Identification and Sorting of Printed Wiring Boards (PWBs) Within an E-Waste Recycling Stream

EPA Contract Number: EPD06081
Title: Identification and Sorting of Printed Wiring Boards (PWBs) Within an E-Waste Recycling Stream
Investigators: Sommer, Edward J.
Small Business: National Recovery Technologies Inc.
EPA Contact: Manager, SBIR Program
Phase: II
Project Period: April 1, 2006 through June 30, 2007
Project Amount: $224,995
RFA: Small Business Innovation Research (SBIR) - Phase II (2006) Recipients Lists
Research Category: SBIR - Waste , Pollution Prevention/Sustainable Development , Small Business Innovation Research (SBIR)


Electronic waste (e-waste) is one of the most rapidly growing waste problems worldwide.  Improper handling of e-waste results in vast amounts of toxic waste being sent to landfills, consequently leaching into the water supply.  Due to these concerns, e-waste recycling is a rapidly growing industry.  Unfortunately, most current e-waste recycling processes rely on either manual hand sorting or automated equipment used to recover significant portions of valuable metals. The automated method is expensive in the United States and associated with major environmental damage overseas.

When properly sorted, there is a significant amount of valuable recyclable materials in e-waste.  Recycling rates for e-waste currently are low, in part because e-waste recyclers charge a fee for recycling to make a profit.  Legislative action in many states may increase this rate, but the long-term viability of e-waste recycling depends on economical approaches to recovering these valuable materials.

In Phase I of this research project, National Recovery Technologies, Inc., demonstrated the technical feasibility for developing a high-speed automated sorting system for sorting printed wiring boards (PWBs) from e-waste plastics.  This automated sorting system allows recyclers of e-wastes to process PWBs more efficiently to obtain a pure plastics stream.  The stream then can be sorted into pure polymer streams for sale to plastics manufacturers at a premium price. 

The objective of this Phase II research project is to complete the development of this technology.  A significant increase in the anticipated amount of e-waste has been observed over the last few years.  This is expected to continue as the time between introduction and obsolescence becomes continually smaller.  Because most electronic devices contain a significant number of plastic parts, PWB separation and recovery of these materials is crucial for the long-term viability of environmentally friendly recycling of e-wastes.  It is anticipated that upon successful completion of Phase I and Phase II that the application of the technology will decrease the cost of recycling e-wastes, improving the rate at which e-wastes are recycled.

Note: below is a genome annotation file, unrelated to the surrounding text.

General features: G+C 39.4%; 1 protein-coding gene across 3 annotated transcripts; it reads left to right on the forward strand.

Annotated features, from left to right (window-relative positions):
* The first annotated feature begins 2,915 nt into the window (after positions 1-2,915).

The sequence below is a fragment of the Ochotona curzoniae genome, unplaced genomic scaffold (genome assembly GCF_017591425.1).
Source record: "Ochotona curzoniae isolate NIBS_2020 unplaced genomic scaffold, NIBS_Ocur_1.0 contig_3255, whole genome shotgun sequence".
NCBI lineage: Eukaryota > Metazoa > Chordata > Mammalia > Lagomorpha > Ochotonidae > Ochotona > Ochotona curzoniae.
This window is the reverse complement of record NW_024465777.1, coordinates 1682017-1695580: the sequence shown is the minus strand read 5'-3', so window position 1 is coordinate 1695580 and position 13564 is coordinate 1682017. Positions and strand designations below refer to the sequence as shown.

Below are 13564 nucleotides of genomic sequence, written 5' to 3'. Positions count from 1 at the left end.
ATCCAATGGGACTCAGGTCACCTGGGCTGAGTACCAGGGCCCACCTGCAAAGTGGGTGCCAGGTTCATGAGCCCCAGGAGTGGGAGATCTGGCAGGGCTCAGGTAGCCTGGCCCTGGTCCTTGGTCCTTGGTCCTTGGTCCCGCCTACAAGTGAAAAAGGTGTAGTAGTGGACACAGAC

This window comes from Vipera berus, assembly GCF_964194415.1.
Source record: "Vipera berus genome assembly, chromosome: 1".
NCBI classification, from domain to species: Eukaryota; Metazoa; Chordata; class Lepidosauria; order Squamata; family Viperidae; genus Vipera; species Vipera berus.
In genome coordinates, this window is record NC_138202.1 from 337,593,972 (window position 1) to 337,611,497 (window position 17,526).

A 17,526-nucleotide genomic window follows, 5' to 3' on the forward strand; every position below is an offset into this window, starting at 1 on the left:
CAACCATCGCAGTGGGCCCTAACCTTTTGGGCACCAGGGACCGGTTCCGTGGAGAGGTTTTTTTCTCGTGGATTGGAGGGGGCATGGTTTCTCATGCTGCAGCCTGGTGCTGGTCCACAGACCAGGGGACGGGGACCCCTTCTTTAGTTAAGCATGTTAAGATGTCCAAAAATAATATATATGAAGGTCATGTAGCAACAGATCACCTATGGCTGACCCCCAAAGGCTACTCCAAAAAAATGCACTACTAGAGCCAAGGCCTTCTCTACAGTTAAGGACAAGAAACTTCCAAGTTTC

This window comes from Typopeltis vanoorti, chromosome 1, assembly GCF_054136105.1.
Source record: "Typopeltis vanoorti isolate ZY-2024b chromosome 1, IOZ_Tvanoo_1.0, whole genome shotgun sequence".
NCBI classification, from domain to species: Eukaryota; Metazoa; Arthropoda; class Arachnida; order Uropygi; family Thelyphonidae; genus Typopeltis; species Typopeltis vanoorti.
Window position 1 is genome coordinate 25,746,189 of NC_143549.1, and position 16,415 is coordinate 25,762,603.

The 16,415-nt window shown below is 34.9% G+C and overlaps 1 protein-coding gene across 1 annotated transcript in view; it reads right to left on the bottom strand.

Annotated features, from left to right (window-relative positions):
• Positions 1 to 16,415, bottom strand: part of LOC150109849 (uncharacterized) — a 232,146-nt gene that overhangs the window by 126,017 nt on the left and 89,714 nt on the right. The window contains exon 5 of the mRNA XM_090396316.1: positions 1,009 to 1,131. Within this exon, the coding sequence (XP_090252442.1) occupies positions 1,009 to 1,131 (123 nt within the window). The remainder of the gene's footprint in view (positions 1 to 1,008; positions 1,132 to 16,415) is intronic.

National Recovery Technologies is a major manufacturer of recycling equipment for post-consumer plastics recycling.  The company has received considerable interest in the development of a system for sorting PWB materials from e-waste plastics.  Due to this interest, the proposed technology is expected to have a strong market in the e-waste recycling industry.

Supplemental Keywords:

small business, SBIR, EPA, electronic waste, e-waste, recycling, plastics recycling, post-consumer plastics, printed wiring boards, PWBs, toxic waste, landfills, environmental protection, e-waste plastics, polymer, differential density sorting, recyclable materials, sorting system,, RFA, Scientific Discipline, INTERNATIONAL COOPERATION, Waste, POLLUTANTS/TOXICS, Sustainable Industry/Business, POLLUTION PREVENTION, cleaner production/pollution prevention, Municipal, Sustainable Environment, waste reduction, Chemicals, Technology for Sustainable Environment, recycling, Hazardous Waste, Environmental Engineering, Hazardous, municipal waste plastics, electronic waste, e-waste, waste recycling, waste minimization, computer scrap, hazardous waste recycling, recovery, plastics sorting, polymer sorting, electronic waste recycling, municipal waste, polymers, high speed automated sorting, automated waste recycling, electronics industry, plastics, materials recovery facility, material recovery facility, municipal solid waste

Progress and Final Reports:

  • Final

  • SBIR Phase I:

    Identification and Sorting of Printed Wiring Boards (PWBs) Within an E-Waste Recycling Stream